Null Island. Place For Your Lost Data

Posted by TotalDC

Every day, a lot of people looking for digital directions on their computers and smartphones are diverted to an isolated spot on the Atlantic Ocean, more than 1000 kilometers off the coast of Africa, where the Prime Meridian and the equator intersect. It’s called Null Island.

Null Island is an imaginary island located at 0°N 0°E in the South Atlantic Ocean. This point is where the equator meets the prime meridian. The exact origins of “Null Island” are unknown, but it did reach a wide audience in 2011 when it was drawn into Natural Earth, a public domain map dataset developed by volunteer cartographers and GIS analysts. Null Island’s purpose was to help analysts to flag errors in a process known as “geocoding.”

What is geocoding you may be asking? Geocoding is a function performed in a GIS that involves taking data and converting it into geographic coordinates, which can then be easily mapped. But here comes human typos or wrong data, or even glitches and then geocoding process doesn’t always run as it suppose to. For example if there happens to be misspelled street names or non-existent building numbers, and other errors can create invalid addresses that can confuse a geocoder and it assigns 0°N 0° coordinates. And even while we know that this is an error, but for systems such as Google Maps this is a valid and actually default location where thousands of searches with errors goes since those coordinates actually exist. And that’s how we end up on null island.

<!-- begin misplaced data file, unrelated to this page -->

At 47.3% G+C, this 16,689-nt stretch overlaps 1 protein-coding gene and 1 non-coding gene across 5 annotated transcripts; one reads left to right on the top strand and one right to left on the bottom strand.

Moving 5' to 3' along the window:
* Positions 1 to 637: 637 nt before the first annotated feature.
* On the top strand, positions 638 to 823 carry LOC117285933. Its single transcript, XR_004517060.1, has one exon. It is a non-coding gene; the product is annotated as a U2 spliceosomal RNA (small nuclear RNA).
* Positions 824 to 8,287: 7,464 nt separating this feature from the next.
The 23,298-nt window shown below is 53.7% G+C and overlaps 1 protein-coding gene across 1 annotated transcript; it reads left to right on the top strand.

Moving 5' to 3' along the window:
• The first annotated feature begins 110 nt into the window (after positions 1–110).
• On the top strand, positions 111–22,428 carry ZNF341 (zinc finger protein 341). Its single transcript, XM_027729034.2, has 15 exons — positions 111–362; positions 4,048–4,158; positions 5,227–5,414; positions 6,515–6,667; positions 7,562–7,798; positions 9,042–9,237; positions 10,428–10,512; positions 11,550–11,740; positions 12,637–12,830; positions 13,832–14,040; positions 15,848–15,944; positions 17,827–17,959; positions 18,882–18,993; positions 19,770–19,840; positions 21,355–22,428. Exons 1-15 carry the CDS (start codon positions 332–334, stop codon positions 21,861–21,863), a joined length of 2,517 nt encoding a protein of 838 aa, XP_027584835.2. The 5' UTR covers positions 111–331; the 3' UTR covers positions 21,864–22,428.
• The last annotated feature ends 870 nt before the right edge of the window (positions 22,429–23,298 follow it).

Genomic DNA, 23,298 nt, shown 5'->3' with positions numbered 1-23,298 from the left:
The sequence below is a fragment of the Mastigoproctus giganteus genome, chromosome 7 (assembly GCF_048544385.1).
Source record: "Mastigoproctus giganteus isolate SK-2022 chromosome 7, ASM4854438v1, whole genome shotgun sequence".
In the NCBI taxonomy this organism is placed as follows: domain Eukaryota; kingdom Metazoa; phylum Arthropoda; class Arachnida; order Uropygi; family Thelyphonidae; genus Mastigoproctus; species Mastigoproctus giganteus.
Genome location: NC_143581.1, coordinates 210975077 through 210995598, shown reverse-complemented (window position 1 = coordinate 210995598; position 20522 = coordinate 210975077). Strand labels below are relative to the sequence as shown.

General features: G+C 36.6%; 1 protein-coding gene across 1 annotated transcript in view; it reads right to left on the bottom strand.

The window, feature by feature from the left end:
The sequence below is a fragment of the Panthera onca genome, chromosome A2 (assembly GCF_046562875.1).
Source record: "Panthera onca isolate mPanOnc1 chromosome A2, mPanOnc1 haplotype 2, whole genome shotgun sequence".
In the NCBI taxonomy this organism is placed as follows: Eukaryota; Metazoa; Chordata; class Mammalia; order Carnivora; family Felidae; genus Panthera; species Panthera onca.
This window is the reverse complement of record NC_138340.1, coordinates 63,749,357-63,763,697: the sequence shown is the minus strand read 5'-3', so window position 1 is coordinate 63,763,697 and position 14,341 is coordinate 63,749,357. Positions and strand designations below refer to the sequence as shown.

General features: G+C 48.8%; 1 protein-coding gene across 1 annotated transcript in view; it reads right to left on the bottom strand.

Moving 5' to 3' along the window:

Today there is a whole background behind this island, this place even has its own flag when really there where there is only a buoy floating in the middle of the water.

Leave a Reply

This site uses Akismet to reduce spam. Learn how your comment data is processed.

%d bloggers like this: